A fresh look at fresh fruits and vegetables
SALISBURY — Are you sure you know the difference between a vegetable and a fruit? What if I told you something that would blow your mind? That’s how the Rowan-Salisbury School Systems Film @ 6 program started at the Salisbury Farmers’ Market this week.
The answer to the question is that most of the “vegetables” at the market are really fruit.
The Film @ 6 program is designed to help fifth-graders transition to middle school. I was graciously asked to help host one of the days at the Salisbury Farmers’ Market. We had 85 students attend the market and make salsa, learn about crops grown in Rowan County, sample local produce, ask questions about the farmers participating, and learn about farming.
It was definitely a lot of work to put together for a mere two hours, but the joy on the faces of the children was well worth it. Thankfully, everyone pitched in, from the chaperones to the farmers themselves. Everyone helped with the entire program, I was able to get assistance from our local Extension Master Gardeners.
Four middle schools participated in the program — North Rowan, China Grove, Southeast and Corriher- Lipe. Since the students were divided into groups, it made the program run smoothly.
Each group spent 30 minutes per activity. The activities consisted of creating salsa, where the students chopped tomatoes, onions, peppers and even cilantro; performing a scavenger hunt to learn more about what farmers grow and create; competing in a recipe challenge where they have to find all of their ingredients to make a special dish and present their findings to a group of judges; and last, mixing and mingling with the farmers to ask questions and get to see what is in season.
It was truly a fun-filled event where the children learned about agriculture, what fruits and vegetables look like when they are fresh and not from the can, and how to interact with their own age groups as well as farmers from their community.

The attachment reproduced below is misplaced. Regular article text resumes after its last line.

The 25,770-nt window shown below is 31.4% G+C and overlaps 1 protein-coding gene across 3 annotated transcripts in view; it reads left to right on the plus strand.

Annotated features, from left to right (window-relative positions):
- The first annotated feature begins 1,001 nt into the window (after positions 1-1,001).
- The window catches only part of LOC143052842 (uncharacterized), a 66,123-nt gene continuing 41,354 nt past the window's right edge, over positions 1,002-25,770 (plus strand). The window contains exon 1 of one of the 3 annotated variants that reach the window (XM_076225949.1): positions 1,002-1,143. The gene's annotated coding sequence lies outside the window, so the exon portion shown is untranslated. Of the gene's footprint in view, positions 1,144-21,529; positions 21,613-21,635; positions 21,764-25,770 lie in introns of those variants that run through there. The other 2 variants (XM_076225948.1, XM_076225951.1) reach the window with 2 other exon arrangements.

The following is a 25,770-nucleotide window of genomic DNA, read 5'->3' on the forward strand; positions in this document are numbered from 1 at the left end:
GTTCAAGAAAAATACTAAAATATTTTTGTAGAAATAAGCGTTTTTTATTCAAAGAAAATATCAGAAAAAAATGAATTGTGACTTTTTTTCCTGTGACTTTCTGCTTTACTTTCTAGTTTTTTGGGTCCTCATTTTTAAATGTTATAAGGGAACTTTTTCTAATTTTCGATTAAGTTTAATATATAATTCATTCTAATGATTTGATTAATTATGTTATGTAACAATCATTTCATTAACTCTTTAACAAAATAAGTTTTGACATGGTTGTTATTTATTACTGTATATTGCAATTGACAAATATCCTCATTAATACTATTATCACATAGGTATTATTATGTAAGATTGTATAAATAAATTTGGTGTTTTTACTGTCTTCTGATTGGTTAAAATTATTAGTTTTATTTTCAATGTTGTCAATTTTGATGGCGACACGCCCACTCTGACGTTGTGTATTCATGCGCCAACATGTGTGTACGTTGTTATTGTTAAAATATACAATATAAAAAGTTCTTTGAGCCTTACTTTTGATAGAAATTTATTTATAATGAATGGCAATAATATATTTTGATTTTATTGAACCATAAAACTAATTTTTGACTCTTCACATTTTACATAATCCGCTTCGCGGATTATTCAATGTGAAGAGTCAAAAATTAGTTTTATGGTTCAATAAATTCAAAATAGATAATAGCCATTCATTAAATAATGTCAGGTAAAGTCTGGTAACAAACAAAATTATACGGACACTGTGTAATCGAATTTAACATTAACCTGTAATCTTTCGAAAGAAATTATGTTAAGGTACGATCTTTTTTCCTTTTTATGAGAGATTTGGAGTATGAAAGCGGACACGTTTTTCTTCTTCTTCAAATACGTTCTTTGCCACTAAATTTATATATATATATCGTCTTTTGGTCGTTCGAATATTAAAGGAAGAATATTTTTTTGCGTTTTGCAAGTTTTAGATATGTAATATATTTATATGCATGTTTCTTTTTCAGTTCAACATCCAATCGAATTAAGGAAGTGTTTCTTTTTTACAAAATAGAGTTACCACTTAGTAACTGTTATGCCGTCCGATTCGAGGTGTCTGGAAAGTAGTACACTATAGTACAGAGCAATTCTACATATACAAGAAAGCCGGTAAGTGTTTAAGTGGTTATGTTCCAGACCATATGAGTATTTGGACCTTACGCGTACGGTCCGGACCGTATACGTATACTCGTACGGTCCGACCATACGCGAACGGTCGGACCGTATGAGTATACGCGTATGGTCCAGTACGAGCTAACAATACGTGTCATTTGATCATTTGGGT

One thing the adults learned is that sometimes we take for granted that children should know a corn has husks, tomatoes come in different colors, and people still make homemade baked goods. This activity really showed us how much we need to teach our future generations about agriculture. I know we made an impression on the youth we taught.
If you are interested in teaching youth about agriculture, the Salisbury market is a great place to start and now is the perfect time to come! They have delicious sweet corn, cantaloupe, tomatoes, beautiful bouquets, blackberries, blueberries, honey, scrumptious baked goods and so much more.
For more information on the programs being held at the market or if you are interested in having your own group participate in some of our activities, call the Extension office at 704-216-8970. If you want to have your own agriculture adventure, the Salisbury Farmers’ Market is located at 115 S. Jackson St. in Salisbury. It is open on Wednesdays and Saturdays 8 a.m.-noon. The China Grove Farmers’ Market is located at the Roller Mill (308 N. Main St., China Grove), and it is open Fridays from 4 p.m.-7 p.m.